One frequent criticism of World Championship Wrestling was that, except Goldberg and the Giant (now known as Big Show) they didn’t develop new stars. Eric acknowledges at the time he wasn’t thinking about the long game. At the time he had so many big stars like Hogan, Savage etc, and his job in 1995 was to make WCW/Nitro big at that present time, so he simply wasn’t thinking about new stars yet.

Another criticism often brought up was the use of Jay Leno, but he says Leno himself had the idea to be in WCW programming, and it certainly did lead to mainstream media exposure.

Some interesting insights are offered into the Tuner cultural climate that led to WCW’s downfall, including some things I don’t recall hearing before. Harvey Schiller is quoted as saying “It was clear that there was more interest on the part of the individuals that were presidents of the cable networks TBS and TNT to put more Hollywood type things as opposed to the wrestling side and one of the reasons was although wrestling was driving the major ratings it wasn’t driving profitability. So one was against the other. That may seem strange but advertisers began to shy away from the wrestling side.”

This is followed by Bischoff explaining how ABC network took out a full page ad in the Wall Street Journal (which is shown here) during the up fronts, when networks pitch new shows to advertisers. The newspaper add reads “Are you wrestling with your mix,” and encouraged advertisers not to advertise on wrestling programs but instead advertise on ABC Monday Night Football and other non-wrestling programs.

WCW star Kevin Nash adds a few interesting insights I hadn’t heard before. He said WCW Pay Per View went to Turner Entertainment. Bischoff adds that WCW got some credit for live events, merchandise, and international business, but got no credit for advertising sales.

The final fate of WCW is then covered. Eric’s business partner of Wonder Years fame Jason Hervey talks about how they tried to buy WCW. Hervey doesn’t recall exactly but he thinks the FX network might have offered them a TV deal but it was only for something like 44 episodes, which was “not enough to keep the money intact.”

Bischoff’s career in WWE is highlighted, where he says one of his favorite moments was being disguised as an old minister on Smackdown’s “Commitment Ceremony” (implied to be a gay wedding) between wrestlers Billly Gunn and Chuck Pulumbo.

Disc two includes various clips cut from the Disc 1 Documentary, including another segment on his brand of beer. He also has a top ten controversial moments, including his challenge to Vince McMahon, which he says was in part a response to a RAW promo by former WCW employee X-Pac.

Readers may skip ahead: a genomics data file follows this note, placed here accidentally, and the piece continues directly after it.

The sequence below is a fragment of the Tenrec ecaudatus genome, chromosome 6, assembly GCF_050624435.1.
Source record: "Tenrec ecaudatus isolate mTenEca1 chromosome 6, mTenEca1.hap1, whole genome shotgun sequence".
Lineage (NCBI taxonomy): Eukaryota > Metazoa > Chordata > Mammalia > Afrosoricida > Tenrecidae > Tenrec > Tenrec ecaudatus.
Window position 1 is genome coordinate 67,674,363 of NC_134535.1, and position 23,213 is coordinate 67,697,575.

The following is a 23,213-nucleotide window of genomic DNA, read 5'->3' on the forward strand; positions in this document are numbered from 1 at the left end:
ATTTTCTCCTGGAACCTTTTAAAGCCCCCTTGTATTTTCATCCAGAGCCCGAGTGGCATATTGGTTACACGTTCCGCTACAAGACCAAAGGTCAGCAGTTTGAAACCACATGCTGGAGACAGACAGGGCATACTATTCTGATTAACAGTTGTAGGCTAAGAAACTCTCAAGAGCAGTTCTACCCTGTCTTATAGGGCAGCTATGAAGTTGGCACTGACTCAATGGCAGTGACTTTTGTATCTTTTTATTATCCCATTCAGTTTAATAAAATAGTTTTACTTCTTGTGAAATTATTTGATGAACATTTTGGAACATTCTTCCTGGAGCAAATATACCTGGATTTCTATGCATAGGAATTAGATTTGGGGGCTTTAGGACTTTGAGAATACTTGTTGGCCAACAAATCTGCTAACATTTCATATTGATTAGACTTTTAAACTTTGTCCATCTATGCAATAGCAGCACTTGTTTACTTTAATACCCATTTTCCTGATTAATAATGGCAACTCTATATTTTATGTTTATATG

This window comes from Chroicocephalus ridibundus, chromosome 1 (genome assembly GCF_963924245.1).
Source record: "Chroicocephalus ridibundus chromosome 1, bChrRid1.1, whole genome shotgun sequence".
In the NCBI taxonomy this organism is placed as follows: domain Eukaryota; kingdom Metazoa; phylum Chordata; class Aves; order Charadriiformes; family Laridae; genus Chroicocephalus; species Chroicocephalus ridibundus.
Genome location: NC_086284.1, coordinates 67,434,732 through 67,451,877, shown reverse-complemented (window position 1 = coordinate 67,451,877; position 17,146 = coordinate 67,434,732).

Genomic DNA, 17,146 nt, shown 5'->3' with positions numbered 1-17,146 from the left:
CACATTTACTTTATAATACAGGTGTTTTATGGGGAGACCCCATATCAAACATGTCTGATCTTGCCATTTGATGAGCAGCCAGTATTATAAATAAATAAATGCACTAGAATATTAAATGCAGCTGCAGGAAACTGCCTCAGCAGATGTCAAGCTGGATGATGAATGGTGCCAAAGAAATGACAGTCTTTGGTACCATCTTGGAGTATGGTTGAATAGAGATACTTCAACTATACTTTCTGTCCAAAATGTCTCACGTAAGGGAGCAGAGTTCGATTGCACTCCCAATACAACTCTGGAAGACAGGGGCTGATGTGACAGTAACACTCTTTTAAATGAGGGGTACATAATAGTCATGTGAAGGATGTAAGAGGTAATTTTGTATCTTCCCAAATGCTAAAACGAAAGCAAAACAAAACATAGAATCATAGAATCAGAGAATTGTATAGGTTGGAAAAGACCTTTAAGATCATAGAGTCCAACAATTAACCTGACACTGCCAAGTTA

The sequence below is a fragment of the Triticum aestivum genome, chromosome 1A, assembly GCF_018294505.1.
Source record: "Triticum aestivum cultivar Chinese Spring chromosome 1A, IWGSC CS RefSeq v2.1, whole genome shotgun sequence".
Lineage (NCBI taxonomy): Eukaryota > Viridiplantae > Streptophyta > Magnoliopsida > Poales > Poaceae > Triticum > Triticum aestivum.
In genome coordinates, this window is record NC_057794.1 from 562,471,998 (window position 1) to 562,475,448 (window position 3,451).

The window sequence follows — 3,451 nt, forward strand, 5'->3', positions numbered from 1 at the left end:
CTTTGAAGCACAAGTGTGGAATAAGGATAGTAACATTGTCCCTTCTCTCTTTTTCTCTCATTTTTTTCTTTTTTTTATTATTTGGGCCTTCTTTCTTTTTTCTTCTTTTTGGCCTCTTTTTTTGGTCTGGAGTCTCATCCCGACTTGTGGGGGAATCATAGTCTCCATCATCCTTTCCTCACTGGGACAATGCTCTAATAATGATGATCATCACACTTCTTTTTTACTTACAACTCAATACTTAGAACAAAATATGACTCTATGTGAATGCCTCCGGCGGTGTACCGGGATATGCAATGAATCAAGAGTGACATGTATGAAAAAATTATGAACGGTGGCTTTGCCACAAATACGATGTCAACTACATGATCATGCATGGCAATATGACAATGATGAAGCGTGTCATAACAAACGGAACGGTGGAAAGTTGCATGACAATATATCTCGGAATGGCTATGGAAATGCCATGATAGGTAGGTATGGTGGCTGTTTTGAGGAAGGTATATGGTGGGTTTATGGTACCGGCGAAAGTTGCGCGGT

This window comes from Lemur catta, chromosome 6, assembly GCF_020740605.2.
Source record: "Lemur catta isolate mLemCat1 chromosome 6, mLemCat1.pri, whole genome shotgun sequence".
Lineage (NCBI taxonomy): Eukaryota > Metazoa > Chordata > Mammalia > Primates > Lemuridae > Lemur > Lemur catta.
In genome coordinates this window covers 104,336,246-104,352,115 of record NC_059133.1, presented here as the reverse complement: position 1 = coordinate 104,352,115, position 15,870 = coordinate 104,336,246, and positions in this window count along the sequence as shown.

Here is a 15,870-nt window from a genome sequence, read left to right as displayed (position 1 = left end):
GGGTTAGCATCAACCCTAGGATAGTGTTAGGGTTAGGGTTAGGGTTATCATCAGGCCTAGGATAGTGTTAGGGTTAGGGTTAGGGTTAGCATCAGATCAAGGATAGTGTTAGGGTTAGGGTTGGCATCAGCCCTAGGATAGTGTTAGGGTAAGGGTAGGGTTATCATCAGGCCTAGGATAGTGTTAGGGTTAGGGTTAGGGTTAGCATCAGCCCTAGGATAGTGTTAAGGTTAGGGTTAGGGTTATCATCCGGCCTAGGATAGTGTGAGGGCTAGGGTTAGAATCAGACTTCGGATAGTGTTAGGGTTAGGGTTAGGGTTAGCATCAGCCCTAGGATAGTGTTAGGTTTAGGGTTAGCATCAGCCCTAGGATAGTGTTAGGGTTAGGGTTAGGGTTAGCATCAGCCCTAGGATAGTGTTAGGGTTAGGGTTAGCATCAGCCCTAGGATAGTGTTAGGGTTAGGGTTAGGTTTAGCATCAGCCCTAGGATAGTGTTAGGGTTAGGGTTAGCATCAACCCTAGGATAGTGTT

Also included is a two part interview by John Bradshaw originally shown on the WWE Network. In another segment Eric says that after that interview was over he realized he was glad that Vince bought WCW instead of the other way around. His feeling is that the AOL corporation would not have the commitment to wrestling that Vince McMahon has.

The third disc has various clips from WCW and WWE featuring Bischoff, coupled with a few extra interview segments.

This disc is definitely a worthwhile presentation on the life of Eric Bischoff that does in fact offer a few new insights into the Monday Night War.

Monday Night Wars Documentary Review Part 7: The War Goes Extreme

In the late 90s, a small Philadelphia promotion took the wrestling world by storm with it ulta-violent hardcore style and rabid fan base. Extreme Championship Wrestling, although it did not air programming on Monday nights, served as a third party in the Monday Night Wars.

At first we get yet another recap of Turner investing in WCW, and how Raw’s Saturday morning style did not work with a prime time audience. We see Jeff Jarret’s cowboy gimmick along with the Bushwhackers.

Then we get to the good stuff. The early days of ECW are re-capped, how they broke away from the NWA, how the lower production values added to the content, and how the audience was as much a part of the show as the wrestlers and would even bring weapons to be used. The clip of the Foely/Funk tag match is shown where the audience literally showered the ring with chairs.

As well as this episode tells the story of ECW, unfortunately it still uses the narrative of WCW “stealing” ECW stars, saying “Eric Bischoff had a blank checkbook signed by Ted Turner.” What is not mentioned but is well documented elsewhere is that ECW often had trouble meeting it’s payroll, prompting talent to leave for more security and stability, not to mention a bigger platform. Eric Bischoff is at least given a chance to respond, saying “One man’s raid is another companies acquisition.” In fairness, ECW founder Paul Heymen is shown saying he didn’t like it personally but knew it was just business. He added “When you’re up against WWE and Vince McMahon in a Monday Night War what else are you supposed to do?”